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Do you think that it's stupid/selfish that most people have political beliefs? Watch

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    Somebody said to me earlier today that a lot of farmers are conservative. I don't know whether this is true, but I don't understand why they would be. They work hard ploughing soil etc, they don't work hard cracking open economics and politics textbooks.

    Is it just that they feel they "work hard" and the conservatives are for "hard-working people"?

    It seems selfish or stupid to have political beliefs without actually educating yourself. Would a farmer have enough time to actually decide which political stance is best?

    I don't have political beliefs really. I sometimes post stuff on here to troll or because I think I might learn from the responses, or if something seems completely unfair...but even then I don't go out and vote.

    I haven't studied economics or politics.

    How long would somebody have to study, in your opinion, to make an informed vote, based on their principles?

    I hope this post isn't inflammatory.
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    I think its more selfish when people don't vote.
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    (Original post by redferry)
    I think its more selfish when people don't vote.
    You support labour, right? Would you rather that somebody didn't vote or voted conservative?
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    (Original post by nohomo)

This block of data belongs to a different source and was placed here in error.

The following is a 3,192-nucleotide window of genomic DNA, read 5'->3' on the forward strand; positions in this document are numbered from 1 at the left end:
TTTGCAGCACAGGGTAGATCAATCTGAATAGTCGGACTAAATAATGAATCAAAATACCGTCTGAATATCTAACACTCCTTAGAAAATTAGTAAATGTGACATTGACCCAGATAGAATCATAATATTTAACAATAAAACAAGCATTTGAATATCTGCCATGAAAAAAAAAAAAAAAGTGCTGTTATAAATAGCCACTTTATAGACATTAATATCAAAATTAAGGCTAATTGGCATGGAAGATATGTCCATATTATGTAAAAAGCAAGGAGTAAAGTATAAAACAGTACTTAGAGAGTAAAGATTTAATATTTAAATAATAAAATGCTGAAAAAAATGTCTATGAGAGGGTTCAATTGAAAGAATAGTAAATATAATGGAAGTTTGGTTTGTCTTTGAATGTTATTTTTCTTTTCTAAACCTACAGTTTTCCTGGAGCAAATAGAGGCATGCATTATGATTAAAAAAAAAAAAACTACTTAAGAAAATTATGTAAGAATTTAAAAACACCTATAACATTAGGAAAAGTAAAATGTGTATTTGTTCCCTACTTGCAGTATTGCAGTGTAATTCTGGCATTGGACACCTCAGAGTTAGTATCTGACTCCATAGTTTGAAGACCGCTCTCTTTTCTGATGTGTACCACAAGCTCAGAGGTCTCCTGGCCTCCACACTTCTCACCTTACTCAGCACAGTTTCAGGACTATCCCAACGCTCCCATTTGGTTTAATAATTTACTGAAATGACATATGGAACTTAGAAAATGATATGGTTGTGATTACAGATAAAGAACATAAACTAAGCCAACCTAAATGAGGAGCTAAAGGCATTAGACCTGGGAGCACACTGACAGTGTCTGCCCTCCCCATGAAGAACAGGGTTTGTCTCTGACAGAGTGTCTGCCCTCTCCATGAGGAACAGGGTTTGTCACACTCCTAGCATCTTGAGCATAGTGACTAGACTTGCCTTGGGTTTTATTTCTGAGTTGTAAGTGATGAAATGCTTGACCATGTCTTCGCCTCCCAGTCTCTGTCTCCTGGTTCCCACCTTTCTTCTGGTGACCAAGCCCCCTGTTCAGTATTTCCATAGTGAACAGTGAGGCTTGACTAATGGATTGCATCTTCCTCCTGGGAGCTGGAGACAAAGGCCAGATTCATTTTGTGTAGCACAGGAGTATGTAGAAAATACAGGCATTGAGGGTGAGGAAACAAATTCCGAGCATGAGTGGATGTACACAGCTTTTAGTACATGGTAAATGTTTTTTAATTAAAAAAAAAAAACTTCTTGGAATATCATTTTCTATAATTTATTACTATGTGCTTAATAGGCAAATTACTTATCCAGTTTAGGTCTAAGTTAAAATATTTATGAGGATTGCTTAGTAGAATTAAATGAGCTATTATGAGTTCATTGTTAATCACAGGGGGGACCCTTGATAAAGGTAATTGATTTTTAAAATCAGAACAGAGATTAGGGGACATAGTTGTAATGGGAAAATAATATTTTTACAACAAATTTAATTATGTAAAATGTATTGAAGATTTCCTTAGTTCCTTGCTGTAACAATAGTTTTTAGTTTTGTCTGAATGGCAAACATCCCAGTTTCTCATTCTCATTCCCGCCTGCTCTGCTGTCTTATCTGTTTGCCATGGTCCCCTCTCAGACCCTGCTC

You support labour, right? Would you rather that somebody didn't vote or voted conservative?
    Voted conservative if that's truly what they believe in. Or, at least chose a party they don't like and voted for someone else. Not voting is just letting the nutters speak for you.
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    (Original post by redferry)
    Voted conservative if that's truly what they believe in. Or, at least chose a party they don't like and voted for someone else. Not voting is just letting the nutters speak for you.
    Taking this to the extreme though, if 80% of the country believes in a nazi style party which plans to commit a genocide, is it more selfish to vote for them or to not vote at all?
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    (Original post by nohomo)
    Taking this to the extreme though, if 80% of the country believes in a nazi style party which plans to commit a genocide, is it more selfish to vote for them or to not vote at all?
    That's a totally ridiculous scenario which would never happen and doesn't really warrant an answer
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    You don't have to study to have a political opinion. You need to have a brain and the ability to think, the ability to work out what problems you think there are in the world and the ability to establish what you think should be done about them.